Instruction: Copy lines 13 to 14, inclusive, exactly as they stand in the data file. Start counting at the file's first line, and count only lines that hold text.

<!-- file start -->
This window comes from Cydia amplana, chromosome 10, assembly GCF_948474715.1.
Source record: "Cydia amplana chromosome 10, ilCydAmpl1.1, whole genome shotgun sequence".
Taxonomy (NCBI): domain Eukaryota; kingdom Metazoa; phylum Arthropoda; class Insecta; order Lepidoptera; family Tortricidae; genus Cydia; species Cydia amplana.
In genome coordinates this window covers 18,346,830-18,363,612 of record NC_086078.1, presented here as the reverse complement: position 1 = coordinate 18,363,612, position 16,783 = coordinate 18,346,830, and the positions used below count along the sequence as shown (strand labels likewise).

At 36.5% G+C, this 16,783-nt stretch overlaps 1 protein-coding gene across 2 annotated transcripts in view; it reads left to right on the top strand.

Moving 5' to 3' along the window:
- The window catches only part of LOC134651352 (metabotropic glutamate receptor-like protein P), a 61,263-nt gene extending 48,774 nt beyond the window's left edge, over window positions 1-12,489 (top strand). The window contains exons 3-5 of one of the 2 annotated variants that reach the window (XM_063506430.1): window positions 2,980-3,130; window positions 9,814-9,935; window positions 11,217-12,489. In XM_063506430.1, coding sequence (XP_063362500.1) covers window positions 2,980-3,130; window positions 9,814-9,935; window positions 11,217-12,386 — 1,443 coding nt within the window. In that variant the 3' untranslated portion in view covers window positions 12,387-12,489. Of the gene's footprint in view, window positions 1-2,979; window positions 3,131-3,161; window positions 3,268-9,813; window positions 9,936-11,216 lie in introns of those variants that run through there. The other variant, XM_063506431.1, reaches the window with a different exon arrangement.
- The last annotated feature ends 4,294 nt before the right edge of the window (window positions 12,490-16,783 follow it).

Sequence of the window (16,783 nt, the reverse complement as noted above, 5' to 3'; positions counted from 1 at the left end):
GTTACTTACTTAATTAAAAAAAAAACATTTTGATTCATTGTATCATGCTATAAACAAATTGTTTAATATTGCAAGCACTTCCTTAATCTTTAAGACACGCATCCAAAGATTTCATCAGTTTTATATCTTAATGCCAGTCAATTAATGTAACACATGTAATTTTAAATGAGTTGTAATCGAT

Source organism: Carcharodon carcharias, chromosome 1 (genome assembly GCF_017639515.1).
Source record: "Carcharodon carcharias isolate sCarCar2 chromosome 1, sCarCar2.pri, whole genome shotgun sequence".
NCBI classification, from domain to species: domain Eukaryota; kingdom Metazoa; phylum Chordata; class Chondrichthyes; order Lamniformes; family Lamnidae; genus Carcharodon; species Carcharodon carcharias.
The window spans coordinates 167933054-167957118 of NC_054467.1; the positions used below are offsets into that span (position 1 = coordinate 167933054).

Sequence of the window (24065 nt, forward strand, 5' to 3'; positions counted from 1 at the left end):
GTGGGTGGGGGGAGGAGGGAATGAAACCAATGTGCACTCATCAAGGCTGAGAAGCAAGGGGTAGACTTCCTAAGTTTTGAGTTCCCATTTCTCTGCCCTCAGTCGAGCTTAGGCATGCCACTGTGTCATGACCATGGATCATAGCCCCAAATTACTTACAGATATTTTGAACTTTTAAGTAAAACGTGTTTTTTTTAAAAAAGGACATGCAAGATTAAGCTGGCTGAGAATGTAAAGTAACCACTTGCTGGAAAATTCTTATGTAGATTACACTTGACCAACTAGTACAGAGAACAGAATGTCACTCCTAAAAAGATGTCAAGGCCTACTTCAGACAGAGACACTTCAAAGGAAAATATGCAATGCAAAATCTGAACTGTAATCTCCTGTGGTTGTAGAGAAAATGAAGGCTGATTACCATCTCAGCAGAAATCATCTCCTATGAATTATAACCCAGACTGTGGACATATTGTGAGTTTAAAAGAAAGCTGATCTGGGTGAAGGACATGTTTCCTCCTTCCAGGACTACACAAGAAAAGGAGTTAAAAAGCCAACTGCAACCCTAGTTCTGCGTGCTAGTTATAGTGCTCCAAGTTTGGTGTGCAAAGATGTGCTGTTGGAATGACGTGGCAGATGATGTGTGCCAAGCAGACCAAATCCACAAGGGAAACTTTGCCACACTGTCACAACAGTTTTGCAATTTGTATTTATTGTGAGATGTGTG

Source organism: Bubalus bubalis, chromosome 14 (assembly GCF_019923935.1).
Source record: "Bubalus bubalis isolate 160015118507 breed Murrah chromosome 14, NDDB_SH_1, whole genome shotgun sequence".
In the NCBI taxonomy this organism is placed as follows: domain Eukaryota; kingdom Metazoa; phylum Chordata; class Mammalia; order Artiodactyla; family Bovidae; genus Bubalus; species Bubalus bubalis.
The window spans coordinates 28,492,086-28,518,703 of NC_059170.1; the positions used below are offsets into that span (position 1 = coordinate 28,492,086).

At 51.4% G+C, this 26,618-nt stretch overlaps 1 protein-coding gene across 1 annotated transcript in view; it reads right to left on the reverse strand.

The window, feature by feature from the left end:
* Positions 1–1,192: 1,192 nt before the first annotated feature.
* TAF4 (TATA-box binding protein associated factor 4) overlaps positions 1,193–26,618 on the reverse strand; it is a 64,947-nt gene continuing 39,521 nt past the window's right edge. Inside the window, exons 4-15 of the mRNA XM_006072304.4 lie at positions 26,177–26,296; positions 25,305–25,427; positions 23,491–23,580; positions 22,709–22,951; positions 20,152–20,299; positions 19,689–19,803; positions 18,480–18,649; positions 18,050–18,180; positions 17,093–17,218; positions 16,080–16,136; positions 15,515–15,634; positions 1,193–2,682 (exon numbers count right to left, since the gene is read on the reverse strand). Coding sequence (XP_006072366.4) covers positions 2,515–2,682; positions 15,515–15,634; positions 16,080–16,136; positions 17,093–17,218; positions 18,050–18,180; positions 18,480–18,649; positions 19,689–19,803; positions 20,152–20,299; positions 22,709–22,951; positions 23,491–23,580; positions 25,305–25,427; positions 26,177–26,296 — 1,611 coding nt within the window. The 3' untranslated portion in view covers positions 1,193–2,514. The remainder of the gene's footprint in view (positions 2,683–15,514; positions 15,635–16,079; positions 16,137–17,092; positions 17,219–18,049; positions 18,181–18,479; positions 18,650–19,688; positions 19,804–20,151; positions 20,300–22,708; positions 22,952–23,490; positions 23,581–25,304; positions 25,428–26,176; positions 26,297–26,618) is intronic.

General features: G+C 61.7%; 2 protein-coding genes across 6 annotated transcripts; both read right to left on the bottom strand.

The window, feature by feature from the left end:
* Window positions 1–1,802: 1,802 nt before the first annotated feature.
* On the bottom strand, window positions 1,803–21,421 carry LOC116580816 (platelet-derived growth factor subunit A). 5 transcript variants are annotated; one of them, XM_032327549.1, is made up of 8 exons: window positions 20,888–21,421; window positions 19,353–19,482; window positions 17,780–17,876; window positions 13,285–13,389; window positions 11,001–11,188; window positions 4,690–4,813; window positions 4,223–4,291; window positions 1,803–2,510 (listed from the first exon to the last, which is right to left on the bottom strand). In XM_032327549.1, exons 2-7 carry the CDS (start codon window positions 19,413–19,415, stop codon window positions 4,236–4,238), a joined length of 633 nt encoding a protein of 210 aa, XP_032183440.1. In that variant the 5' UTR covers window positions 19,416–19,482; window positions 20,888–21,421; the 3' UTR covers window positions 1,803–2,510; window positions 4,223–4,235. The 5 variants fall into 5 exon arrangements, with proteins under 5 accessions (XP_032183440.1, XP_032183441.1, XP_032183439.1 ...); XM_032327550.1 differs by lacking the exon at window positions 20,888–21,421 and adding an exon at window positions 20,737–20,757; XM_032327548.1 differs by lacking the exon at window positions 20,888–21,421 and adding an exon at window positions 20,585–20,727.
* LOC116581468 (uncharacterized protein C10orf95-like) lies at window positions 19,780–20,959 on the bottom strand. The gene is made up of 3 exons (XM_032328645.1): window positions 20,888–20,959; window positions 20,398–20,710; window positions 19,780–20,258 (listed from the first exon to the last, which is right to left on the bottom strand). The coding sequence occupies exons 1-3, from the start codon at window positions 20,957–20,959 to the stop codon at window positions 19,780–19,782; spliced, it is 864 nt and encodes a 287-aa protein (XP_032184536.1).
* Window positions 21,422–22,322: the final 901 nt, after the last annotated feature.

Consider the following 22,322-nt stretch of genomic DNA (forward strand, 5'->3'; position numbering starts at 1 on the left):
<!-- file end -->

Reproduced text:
NCBI classification, from domain to species: domain Eukaryota; kingdom Metazoa; phylum Chordata; class Chondrichthyes; order Lamniformes; family Lamnidae; genus Carcharodon; species Carcharodon carcharias.
The window spans coordinates 167933054-167957118 of NC_054467.1; the positions used below are offsets into that span (position 1 = coordinate 167933054).